Little Michael has everything his ten-year-old heart could desire - including a great dinner every night. But soon he questions where all the "leftovers" come from and discovers that his dad is bringing home much more than... more » the bacon. Yikes, his parents are cannibals! Special Features include: Cast and crew filmographies, trailer, film facts, and scene access. Randy Quaid, Mary Beth Hurt« less
"Parents is a film I had known about for quite a while before I finally decided to check it out. I was quite surprised by what I saw. Bob Balaban's cold, minimalistic style was just the touch this film needed. What could have been slapstick horror comedy (a la Dead-Alive or Evil Dead 2, both of which are great; that style just wouldn't work as well for this film) instead becomes a superbly filmed satire of 1950s family culture.
I never thought I could actually be afraid of Randy Quaid, but his performance is truly blood-curdling. (Strangely enough, due to the facial expressions he makes throughout the movie, this is the first time I've ever noticed a resemblance between him and his brother Dennis.) He plays the character with a understatement I didn't realize he was capable of.
I understand why some critics came down on the climax and resolution of the film, feeling it much too conventional in light of what had preceded it, but I feel that there weren't too many more possibilities they could have utilized. The film works fine the way it is, and I recommend it to fans of horror films and sharp-witted satire alike."
Something's rotten in the basement of suburbia...
M. Casarino | Wilmington, DE United States | 04/19/2004
(4 out of 5 stars)
""Parents" is a really odd blend of your basic "something's rotten in suburbia" movie, a genuine horror flick, a lovingly created period piece, and...something else. Something even more disturbing than the movie's pretense.The plot is fairly simple: poor Michael becomes convinced that his parents, who are paragons of suburbia, are cannibals. Are they? Really? The movie is told from Michael's point of view, and it sure looks like they are from here. The premise, and some of the touches, really have the feel of dark satire, and in fact I see "Parents" gets billed as a black comedy.But look deeper in Michael's eyes, and it looks like something darker than comedy is going on here. It's not much of a stretch to interpret "cannibalism" as "child abuse" - look at how badly Michael is affected by his discoveries. The actual theme is broader, I think - essentially, the movie argues that the surface of suburbia can mask some really horrible things. Which isn't a particularly new notion, but it's worth pointing out sometimes.I can't say I enjoyed "Parents," but it's extremely well-made and acted. I love the period look, and the shots of meat are appropriately disgusting. Maybe it's a comedy, but I didn't laugh once - instead, I shrunk in both the exaggerated horror of Michael's nightmares, the campy horror of his perception, and the genuine horror of his reality."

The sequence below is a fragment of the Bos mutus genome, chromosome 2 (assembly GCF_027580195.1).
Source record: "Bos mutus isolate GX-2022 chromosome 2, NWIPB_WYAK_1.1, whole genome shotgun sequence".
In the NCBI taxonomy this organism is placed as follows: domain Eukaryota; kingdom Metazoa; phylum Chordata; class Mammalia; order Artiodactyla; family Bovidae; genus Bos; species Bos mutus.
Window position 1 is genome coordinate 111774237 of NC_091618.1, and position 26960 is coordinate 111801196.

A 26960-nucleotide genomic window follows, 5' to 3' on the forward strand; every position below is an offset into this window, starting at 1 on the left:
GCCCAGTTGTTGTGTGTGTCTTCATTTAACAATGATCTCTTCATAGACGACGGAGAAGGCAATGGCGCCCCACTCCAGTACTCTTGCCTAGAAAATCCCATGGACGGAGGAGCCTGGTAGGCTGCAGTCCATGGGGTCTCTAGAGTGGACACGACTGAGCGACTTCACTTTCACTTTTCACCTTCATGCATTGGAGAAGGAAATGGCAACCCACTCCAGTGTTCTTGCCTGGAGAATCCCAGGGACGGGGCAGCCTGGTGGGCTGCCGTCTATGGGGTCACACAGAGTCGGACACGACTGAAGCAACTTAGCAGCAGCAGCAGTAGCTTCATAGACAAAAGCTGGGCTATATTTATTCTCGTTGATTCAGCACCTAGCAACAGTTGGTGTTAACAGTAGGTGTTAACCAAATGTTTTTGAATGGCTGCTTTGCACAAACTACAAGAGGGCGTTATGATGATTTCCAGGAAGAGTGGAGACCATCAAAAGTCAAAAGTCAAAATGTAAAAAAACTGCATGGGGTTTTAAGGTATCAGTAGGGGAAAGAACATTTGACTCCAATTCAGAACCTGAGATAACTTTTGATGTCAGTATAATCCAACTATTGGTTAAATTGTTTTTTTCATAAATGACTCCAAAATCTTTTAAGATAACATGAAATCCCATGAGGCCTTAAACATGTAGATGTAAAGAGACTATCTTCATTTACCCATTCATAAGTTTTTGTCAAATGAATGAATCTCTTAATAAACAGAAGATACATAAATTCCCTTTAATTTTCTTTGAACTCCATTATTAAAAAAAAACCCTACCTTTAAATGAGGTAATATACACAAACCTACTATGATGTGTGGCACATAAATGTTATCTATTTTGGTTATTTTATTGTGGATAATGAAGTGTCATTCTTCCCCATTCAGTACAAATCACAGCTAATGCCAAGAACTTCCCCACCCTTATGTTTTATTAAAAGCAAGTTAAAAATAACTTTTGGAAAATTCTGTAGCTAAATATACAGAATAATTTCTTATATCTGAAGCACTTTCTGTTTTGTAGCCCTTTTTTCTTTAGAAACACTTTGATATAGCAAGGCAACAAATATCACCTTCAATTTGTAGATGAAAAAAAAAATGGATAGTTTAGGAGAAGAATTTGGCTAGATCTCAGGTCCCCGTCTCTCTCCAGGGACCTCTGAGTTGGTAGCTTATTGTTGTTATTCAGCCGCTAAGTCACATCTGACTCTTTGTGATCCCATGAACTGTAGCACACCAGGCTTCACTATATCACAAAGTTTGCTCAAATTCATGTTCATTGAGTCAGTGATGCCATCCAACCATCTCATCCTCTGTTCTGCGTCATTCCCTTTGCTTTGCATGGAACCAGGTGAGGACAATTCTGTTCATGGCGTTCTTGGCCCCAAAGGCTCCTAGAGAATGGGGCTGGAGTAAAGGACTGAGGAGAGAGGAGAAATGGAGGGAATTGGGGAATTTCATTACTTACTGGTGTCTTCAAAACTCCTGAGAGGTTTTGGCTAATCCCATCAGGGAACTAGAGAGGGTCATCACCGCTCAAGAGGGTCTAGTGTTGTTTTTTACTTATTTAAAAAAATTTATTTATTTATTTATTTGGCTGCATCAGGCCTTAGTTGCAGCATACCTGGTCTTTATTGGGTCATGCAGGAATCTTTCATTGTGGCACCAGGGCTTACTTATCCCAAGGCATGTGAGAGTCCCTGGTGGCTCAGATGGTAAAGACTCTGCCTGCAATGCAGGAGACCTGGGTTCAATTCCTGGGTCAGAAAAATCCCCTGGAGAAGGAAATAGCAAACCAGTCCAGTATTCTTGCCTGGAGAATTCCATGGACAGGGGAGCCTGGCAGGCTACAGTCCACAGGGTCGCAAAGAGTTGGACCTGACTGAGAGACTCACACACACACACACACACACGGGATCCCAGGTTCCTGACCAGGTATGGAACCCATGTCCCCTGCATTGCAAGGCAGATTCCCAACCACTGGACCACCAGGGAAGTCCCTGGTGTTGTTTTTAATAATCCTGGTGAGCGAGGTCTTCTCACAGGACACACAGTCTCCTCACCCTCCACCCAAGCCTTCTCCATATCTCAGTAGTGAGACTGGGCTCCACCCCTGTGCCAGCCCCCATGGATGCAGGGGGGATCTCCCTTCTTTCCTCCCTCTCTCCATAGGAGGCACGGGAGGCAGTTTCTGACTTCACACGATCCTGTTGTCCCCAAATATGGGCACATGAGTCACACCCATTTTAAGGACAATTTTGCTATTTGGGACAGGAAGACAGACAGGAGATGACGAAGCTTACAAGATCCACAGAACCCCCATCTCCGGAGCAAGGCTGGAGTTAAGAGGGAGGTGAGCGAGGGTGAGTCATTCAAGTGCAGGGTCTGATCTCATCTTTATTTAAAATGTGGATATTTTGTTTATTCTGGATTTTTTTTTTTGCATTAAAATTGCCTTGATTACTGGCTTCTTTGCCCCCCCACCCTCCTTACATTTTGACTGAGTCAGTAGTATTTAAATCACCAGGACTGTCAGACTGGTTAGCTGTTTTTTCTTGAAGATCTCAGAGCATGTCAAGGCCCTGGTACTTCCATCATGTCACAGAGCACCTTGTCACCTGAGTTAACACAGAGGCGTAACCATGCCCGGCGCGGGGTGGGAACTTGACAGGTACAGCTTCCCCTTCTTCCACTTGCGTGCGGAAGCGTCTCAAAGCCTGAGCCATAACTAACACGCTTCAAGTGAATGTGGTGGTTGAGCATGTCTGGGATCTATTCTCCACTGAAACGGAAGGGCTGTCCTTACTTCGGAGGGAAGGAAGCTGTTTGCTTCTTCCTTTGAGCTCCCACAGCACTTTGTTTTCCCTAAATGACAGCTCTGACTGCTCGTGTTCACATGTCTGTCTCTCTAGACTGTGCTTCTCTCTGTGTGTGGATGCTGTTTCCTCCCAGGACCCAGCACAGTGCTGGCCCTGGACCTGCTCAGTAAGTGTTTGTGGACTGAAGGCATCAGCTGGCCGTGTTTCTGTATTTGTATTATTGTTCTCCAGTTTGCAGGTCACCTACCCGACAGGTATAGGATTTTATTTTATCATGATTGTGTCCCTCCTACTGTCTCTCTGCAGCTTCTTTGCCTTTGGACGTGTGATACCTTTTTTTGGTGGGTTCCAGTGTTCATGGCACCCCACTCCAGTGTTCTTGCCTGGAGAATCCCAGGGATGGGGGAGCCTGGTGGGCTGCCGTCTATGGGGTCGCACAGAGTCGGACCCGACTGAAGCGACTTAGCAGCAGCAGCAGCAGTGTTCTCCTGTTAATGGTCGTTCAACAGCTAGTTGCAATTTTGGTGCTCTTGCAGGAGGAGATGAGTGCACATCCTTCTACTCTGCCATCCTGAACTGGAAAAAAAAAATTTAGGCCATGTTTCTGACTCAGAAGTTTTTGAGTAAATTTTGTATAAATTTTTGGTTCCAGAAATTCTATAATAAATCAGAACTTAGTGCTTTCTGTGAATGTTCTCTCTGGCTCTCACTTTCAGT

lex_of_the_cherubum | 01/19/2000
(5 out of 5 stars)
""Parents" is a modern-day comedy about a 1950s family... the Laemlies (lem-lees). Young Micheal Laemlie lives a life of secrecy, pain and anxiety. Plauged by regular nightmares and, to some extent, "daymares", Mike is a suffering child. He is moody, emotionless, withdrawn, and a 'picky eater'... apparently emotionally disturbed. In response to a drawing he is asked to create at school, Mike begins to see the school pyschologist... but, well, she doesn't hang around for too long.This is a howingly funny gallow's-humor flick with a cannibalistic twist that is sure to catch your attention and earn a special place in your video collection. The music is idiotically happy, even in the midst of some horribly gruesome scenes. The effect is... eerie, disturbing.Remember, people... what's the scariest thing of all? PARENTS!"
What is real?
vic | canaduh | 05/07/2002
(5 out of 5 stars)
"Parents is one of those rare film gems that, although is masterfully crafted, may never get the recognition it deserves. It's a 'film', not a 'movie'. It is a horror film, psychologically and with a bit of grossness thrown in. It really tells the tale of idle young minds which can stagnate and rot in the tepid pools of parental medicority - probably secretly funded by wealthy vegetarians. The boy has a lot going on inside his head - just like his father's boss tells him about his father. Worth owning - especially if you can get a DVD copy."
A dark trip
vic | 08/08/2000
(5 out of 5 stars)
"a brilliant farce that walks the fine line between reality and hallucination - in other words, a perfect analogy of childhood on film. Certainly, a lot of the dark overtones mimmick the "black & white" certitude with which 1950s USA stepped forth, and though cannibalism is a vehicle for that idea, the film makes a much more sinister point. Un- fortunately, like many of the best visual filmmakers' films, this one has to be seen to be understood. Talking about it just doesn't do it justice. The plot may be thin at points, but the visual style is enough to keep this one going to the end."